Yuja Wang, technical brilliance, but..

Last Saturday, March 29, 2014, I had the good fortune to see Yuja Wang at Boston Symphony Hall play the fiery and technically demanding Prokofiev Piano Concerto no. 2. If you are ever going to splash money on going to see a piano concerto, this would be it. Prokofiev no. 2 requires such finger gymnastics that it is spell-bounding to watch– which I did, with as-good-as-you-can-get seat in the orchestra.

Yuja is always very much in control, a fact that you quickly realize after the intense cadenza in the first movement alone. Yet, I feel this became her undoing at times. It was too intensely controlled and for me, this concerto is about veering on the edge and pulling back, reckless and heady at some points. Even though my companion said it was the fastest piano playing she had ever seen, when compared it to Li Yundi’s recording, Yuja played slower. Despite her technical prowess (godliness), sometimes there felt to be something lacking, though being an amateur musician, I confess I cannot point to any specific causes.

There was just one other minor drawback, and again I could not pinpoint exactly what it was– Yuja herself, the piano, or the acoustics. All together, the piano was softer than I expected, and the top register seemed flat and unable to project, which is terrible since Prokofiev requires a steely ring at times, but some upper notes melted into the background instead of ringing. However, Yuja adjusted and especially during her solo parts, she was able to thunder and create an entire orchestra just within the piano. It was incredible.

The third movement was also spot-on, I could see her enjoyment and (ironic?) humor shine through the mass of accents and syncopations. It is easy to play Prokofiev aggressively but hard to add delicacy and lightness. Yuja has remarkably “fleet” fingers, able to draw out incredible subtle nuances, yet still ring clear against the mass of heavy bass notes and strings.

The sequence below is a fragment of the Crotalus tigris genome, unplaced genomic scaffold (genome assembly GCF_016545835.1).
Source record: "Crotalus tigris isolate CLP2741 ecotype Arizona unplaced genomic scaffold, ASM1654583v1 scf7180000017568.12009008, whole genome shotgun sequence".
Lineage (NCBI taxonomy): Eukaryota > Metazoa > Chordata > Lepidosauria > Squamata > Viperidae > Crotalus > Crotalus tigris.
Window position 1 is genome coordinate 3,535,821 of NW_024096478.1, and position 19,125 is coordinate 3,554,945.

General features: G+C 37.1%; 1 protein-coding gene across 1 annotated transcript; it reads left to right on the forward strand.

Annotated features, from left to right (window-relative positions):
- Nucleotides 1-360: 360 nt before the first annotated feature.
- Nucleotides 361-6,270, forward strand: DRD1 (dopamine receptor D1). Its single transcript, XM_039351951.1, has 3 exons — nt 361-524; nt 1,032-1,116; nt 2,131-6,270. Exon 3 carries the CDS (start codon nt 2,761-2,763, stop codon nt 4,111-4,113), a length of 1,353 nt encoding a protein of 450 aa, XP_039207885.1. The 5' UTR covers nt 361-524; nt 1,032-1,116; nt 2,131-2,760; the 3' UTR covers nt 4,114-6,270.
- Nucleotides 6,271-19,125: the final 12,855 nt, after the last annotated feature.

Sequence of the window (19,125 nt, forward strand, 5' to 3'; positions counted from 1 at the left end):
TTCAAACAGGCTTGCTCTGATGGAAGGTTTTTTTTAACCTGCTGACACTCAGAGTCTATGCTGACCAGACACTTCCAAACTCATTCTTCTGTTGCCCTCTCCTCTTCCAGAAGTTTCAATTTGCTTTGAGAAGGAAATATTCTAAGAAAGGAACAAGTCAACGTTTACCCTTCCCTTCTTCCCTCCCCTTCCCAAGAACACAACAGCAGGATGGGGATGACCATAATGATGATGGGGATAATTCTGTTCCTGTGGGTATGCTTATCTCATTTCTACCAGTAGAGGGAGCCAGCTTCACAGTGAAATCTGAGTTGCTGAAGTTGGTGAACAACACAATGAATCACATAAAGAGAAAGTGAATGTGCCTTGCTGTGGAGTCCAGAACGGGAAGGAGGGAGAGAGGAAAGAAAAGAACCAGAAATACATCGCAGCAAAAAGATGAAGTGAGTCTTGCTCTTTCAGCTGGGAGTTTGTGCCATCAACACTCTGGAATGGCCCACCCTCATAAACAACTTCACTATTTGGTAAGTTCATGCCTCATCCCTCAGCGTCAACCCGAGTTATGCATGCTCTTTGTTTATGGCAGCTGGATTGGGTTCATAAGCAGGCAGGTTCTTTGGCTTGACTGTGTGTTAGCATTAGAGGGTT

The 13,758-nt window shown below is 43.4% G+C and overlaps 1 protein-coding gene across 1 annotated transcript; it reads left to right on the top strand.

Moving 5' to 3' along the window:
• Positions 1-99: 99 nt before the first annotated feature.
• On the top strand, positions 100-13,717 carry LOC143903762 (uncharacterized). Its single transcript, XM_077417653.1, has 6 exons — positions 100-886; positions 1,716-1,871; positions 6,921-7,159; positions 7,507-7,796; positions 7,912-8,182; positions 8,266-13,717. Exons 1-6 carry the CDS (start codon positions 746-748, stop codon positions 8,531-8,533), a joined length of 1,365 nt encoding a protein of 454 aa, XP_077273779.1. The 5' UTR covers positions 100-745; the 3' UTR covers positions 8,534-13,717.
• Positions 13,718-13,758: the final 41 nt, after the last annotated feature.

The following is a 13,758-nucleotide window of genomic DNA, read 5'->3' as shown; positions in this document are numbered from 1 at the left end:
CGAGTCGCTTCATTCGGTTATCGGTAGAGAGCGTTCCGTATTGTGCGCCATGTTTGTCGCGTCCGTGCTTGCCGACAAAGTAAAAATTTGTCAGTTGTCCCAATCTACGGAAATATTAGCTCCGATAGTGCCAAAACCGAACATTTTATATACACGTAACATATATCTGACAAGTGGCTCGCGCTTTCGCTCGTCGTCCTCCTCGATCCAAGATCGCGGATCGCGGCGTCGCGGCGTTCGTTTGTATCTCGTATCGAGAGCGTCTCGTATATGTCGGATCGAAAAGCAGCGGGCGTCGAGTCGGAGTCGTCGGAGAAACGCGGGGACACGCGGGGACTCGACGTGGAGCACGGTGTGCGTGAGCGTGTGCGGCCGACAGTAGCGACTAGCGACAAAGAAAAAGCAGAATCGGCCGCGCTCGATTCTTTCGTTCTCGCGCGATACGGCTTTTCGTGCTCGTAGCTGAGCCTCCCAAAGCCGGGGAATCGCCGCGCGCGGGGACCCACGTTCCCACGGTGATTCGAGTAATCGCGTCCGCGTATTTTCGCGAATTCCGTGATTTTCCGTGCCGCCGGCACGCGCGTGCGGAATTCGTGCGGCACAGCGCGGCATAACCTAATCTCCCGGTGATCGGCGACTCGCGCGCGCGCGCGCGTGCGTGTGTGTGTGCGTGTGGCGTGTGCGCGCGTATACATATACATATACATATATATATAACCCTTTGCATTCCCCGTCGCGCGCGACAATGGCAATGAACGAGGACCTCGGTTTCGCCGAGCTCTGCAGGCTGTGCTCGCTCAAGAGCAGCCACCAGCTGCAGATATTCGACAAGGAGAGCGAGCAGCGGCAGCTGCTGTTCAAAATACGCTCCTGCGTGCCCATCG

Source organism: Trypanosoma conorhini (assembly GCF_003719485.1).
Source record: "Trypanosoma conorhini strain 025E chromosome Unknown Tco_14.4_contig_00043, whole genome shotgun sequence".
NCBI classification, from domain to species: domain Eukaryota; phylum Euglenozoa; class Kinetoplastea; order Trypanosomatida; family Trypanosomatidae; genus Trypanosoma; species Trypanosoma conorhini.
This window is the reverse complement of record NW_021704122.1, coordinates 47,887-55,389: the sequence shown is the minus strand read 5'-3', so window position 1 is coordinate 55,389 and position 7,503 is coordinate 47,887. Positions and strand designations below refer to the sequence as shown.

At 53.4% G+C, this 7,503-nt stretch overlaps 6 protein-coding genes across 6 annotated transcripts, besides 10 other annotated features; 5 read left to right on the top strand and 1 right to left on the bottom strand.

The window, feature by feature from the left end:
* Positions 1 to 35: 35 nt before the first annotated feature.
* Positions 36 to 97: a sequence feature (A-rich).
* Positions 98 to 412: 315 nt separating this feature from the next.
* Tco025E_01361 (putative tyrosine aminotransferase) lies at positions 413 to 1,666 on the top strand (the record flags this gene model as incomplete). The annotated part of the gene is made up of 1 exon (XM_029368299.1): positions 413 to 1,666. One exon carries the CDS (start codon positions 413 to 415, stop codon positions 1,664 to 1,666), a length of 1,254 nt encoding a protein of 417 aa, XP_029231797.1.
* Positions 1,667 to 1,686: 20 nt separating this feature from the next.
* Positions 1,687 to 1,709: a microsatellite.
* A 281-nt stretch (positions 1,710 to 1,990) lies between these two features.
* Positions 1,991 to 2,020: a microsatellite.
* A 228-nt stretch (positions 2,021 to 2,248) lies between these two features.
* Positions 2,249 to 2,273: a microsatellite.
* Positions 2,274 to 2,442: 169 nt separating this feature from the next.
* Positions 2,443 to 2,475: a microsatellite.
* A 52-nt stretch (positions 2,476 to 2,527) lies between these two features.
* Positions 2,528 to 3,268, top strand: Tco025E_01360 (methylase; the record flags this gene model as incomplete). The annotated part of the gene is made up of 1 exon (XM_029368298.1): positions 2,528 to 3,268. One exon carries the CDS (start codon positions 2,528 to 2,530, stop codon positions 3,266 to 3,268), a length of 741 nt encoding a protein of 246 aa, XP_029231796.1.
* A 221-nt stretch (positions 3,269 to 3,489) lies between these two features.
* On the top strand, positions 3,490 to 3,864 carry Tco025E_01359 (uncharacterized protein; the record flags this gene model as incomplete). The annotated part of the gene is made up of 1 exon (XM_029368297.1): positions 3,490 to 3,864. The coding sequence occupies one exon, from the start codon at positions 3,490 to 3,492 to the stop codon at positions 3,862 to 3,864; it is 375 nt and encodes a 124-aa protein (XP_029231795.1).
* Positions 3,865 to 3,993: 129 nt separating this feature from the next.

With Sir Andrew Davis, the orchestra itself, must again deserve a round of applause. It never dragged and highlighted some incredibly poignant dissonances I had never heard before and the coloration was fantastic. The orchestra never dragged and kept Yuja in very respectable pace, though I wish they egged her on a bit.

SHINee 2013 retrospective & Gayo Daejuns

2013 has musically been the busiest year for SHINee thus far, releasing three LPs (Dream Girl: Misconceptions of You, Why So Serious: Misconceptions of Me, Boys Meet U), one EP (Everybody), for a total of six singles. Excepting Jonghyun, all of the members have grown as singers– I would say that the most promising is Minho, with a close second place to Key, who is returning to and developing his original sound in Love Like Oxygen. Improvement of SHINee as singers and the concurrent increase of ballads sans rapping released gave us B-side gems like Beautiful, Password, Symptoms, and Excuse Me Miss. 2013 is easily the most consistent and technically advanced year we have seen from SHINee yet.

Outside of SHINee’s music, Taemin featured on Henry’s Trap (and visually on BoA’s Disturbance). Jonghyun composed and featured on IU’s Gloomy Clock and Son Dambi’s Red Candle, as well singing an OST for The King’s Dream. Key participated in two musicals: Catch Me If You Can and Bonnie and Clyde.